And I am one teacher. At my school alone there were at least 8 of us, and this particular agency is the largest of its kind in the country; they are the contractor of choice for the Chicago Public Schools. I don't think it is too much of a coincidence that their office walls are covered with pictures of the founder shaking hands with Republican politicians.

    Wouldn't a better use of that money have been to hire more teachers so that class size was reduced throughout the school? Smaller class size is a proven way to improve reading and math skill. But it doesn't put any money into the hands of private enterprise.

  7. Aside from its catchy title, there's nothing good about NCLB. Even on paper its flaws are apparent, and it's not just that it's underfunded.

    While theoretically it holds schools accountable for leveling the playing field, how it plays out in reality is very different. For starters, it's a lot easier for school administrations to get their tough cases to drop out (and therefore not be reflected in the data) than it is to figure out how to reach them and teach them.

    Secondly -- and I think this is the biggest flaw in NCLB -- when a school is found to be "failing," usually for the exact reasons you've cited, students at those schools are given the opportunity to transfer to a school that's not failing. But no additional funding follows them! You've simply moved the problem from one school to another and done absolutely NOTHING to address the source of the problem, i.e., poverty.

    Most importantly, NCLB's emphasis on standardized test scores practically ensures that no real learning goes on in school -- in a knowledge/information based economy students are learning very little about how to think for themselves because they're too busy memorizing information they could easily look up in an encyclopedia.

    NCLB sets schools up for failure, and I doubt very seriously that the intention of the politicians who created it was to level the playing field. As Lulu points out, this is about money. Once you've shifted all your poor students from failing schools to schools that will eventually fail without the funding to address their increasingly needy populations, you can make a pretty easy case that public education itself has failed and should be privatized.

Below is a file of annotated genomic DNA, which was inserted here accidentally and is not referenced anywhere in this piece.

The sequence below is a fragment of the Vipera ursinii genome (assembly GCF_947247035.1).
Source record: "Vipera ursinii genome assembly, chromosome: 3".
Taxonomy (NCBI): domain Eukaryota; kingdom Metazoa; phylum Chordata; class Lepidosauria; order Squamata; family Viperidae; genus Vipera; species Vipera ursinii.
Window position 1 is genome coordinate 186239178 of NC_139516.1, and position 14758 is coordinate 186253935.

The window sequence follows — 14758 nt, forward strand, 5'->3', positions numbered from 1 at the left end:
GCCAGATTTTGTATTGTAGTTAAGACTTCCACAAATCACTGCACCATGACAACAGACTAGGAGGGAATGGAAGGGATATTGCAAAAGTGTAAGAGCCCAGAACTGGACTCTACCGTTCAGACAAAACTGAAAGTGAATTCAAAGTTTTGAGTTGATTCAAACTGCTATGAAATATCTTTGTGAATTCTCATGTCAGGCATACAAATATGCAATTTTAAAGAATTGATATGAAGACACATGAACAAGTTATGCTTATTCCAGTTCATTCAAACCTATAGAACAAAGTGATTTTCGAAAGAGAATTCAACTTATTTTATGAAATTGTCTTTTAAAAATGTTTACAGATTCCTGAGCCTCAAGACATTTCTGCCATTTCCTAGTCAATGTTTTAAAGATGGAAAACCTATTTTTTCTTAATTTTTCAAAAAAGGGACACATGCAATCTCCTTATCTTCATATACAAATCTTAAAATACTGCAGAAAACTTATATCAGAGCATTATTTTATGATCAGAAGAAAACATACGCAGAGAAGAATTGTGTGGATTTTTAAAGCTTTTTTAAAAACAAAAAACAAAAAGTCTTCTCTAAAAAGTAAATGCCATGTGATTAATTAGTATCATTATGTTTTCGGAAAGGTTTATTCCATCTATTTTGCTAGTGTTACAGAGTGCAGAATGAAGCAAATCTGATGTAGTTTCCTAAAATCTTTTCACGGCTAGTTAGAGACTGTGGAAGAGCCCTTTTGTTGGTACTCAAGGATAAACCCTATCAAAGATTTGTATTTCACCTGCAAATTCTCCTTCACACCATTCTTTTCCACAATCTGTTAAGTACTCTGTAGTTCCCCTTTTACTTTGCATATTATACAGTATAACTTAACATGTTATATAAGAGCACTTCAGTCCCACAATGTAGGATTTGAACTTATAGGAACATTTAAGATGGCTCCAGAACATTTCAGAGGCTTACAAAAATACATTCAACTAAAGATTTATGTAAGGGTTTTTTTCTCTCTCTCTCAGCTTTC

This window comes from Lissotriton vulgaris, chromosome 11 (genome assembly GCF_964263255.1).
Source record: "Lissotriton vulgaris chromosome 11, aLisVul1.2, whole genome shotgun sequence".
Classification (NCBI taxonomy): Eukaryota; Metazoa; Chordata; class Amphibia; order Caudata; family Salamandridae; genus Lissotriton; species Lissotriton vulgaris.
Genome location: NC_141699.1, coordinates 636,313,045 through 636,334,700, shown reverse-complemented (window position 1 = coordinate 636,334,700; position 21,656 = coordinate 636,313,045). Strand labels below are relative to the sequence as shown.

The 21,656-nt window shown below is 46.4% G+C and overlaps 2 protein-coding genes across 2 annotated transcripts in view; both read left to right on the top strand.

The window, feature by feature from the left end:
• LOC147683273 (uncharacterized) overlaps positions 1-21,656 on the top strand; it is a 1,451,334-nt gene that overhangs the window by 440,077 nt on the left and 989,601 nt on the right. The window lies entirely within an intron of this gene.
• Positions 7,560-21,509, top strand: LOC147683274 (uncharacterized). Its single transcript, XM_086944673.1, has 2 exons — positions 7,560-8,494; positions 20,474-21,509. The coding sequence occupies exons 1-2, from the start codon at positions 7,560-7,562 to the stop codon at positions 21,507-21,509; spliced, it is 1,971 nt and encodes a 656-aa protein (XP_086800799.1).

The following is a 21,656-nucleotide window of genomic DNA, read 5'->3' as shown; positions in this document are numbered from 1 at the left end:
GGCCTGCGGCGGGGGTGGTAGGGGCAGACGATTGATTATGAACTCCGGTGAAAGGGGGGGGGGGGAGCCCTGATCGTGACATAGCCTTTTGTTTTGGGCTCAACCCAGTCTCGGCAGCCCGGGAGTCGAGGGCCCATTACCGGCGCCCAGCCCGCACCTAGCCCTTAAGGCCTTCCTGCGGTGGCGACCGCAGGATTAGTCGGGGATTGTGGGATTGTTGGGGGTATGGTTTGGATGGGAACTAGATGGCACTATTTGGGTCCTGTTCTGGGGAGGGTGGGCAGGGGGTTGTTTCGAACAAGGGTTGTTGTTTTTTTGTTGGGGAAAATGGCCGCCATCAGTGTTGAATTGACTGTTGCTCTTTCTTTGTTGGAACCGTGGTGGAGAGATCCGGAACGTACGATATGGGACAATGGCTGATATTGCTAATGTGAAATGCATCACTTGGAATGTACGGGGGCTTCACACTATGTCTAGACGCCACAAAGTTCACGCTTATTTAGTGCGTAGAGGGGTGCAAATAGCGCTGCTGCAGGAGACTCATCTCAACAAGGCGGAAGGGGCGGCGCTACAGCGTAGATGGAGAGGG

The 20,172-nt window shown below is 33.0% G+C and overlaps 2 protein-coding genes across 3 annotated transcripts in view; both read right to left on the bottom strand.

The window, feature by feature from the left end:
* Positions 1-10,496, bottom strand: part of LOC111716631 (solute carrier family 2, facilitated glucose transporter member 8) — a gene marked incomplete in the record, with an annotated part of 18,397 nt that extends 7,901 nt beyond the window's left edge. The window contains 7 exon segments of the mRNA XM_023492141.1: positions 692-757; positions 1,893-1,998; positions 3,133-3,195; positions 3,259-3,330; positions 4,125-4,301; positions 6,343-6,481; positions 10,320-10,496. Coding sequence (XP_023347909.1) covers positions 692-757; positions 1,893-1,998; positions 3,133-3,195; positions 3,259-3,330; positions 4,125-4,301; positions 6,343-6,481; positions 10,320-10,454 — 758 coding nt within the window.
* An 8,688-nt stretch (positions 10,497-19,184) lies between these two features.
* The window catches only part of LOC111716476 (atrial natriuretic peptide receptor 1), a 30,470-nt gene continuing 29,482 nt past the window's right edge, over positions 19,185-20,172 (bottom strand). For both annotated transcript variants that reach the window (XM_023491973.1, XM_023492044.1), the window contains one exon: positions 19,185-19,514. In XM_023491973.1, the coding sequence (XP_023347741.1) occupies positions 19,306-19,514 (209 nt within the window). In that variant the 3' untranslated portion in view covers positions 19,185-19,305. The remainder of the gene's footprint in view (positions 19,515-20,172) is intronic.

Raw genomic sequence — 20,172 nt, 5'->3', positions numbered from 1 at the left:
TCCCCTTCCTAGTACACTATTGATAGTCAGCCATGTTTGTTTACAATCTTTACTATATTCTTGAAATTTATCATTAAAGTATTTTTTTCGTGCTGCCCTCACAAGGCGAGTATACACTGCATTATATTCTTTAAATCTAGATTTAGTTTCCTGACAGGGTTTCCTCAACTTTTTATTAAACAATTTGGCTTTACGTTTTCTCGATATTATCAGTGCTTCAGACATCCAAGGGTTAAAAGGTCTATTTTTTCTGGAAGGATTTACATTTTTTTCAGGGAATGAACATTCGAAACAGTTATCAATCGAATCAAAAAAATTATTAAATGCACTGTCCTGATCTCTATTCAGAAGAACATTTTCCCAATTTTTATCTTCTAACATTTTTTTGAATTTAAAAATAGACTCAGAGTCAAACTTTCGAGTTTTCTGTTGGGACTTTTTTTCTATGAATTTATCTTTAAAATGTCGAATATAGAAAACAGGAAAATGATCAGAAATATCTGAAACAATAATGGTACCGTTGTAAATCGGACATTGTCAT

Poverty's a hot button issue with me too, which is why NCLB makes me so fucking angry. It's window dressing that does nothing nor INTENDS to do anything about solving the actual problem.

  8. You know, so many of the Unelectables I've written about are opposed to public schools, but I believe public education is possibly the best thing that has ever happened to the United States - it really sets us apart from many countries. Why anyone would want to deny that kind of education to every child is beyond my understanding.

  9. Can't find your email, so I have to let you know via your comments that I tagged you for a meme. (you don't have to keep this comment, either.)


  10. Thanks for all your thoughtful comments. I know NCLB is a pain in the ass. Hopfully, with its reinactment, education professionals' voices will be heard and honored. It's high time educators stopped letting politicians push them around. You don't see this kind of thing happening to doctors.

    If anything, NCLB has helped educators find a collective voice and hopefully that will give them real power to yeild.

    And Grant, I totally agree with you. People who wish to dismantle the public education system are not thinking about what's best for kids or society for that matter.

    Tanya: I'm on it...

  11. 24 Billion? This war is approaching 500 billion in costs. Think of what a half trillion dollars could have done.

    Big Orange said everything I was going to say. W. is an international joke and a war criminal. As my son and I joke, thank god that someone is finally making Warren Harding and Richard Nixon a lot better.

  12. I had a long conversation about managed health care with a doctor friend, who said that he has seen the future of health cre, and it is not pretty. He compared it to NCLB, so we'll see if the Docs gt pushed around too.

  13. Johnny Yen: I stand corrected. Thank you.

    Lulu: It will be interesting to watch.

  14. By the way, for a Republican government, this administration is very up in everyone's business, don't you think? I mean, what ever happened to less government?

  15. No Child Left Unfunded.

    I wouldn't get too hopeful about 09, even with a Democratic administration. Unfortunately, It will probably be politics as usual. The problem is that politicians need to come up with something that sounds good to make it seem as if they are doing something worthwhile, NCLB. But while education is a topic that should be paramount on the national scene, most politicians don't see it as a real problem.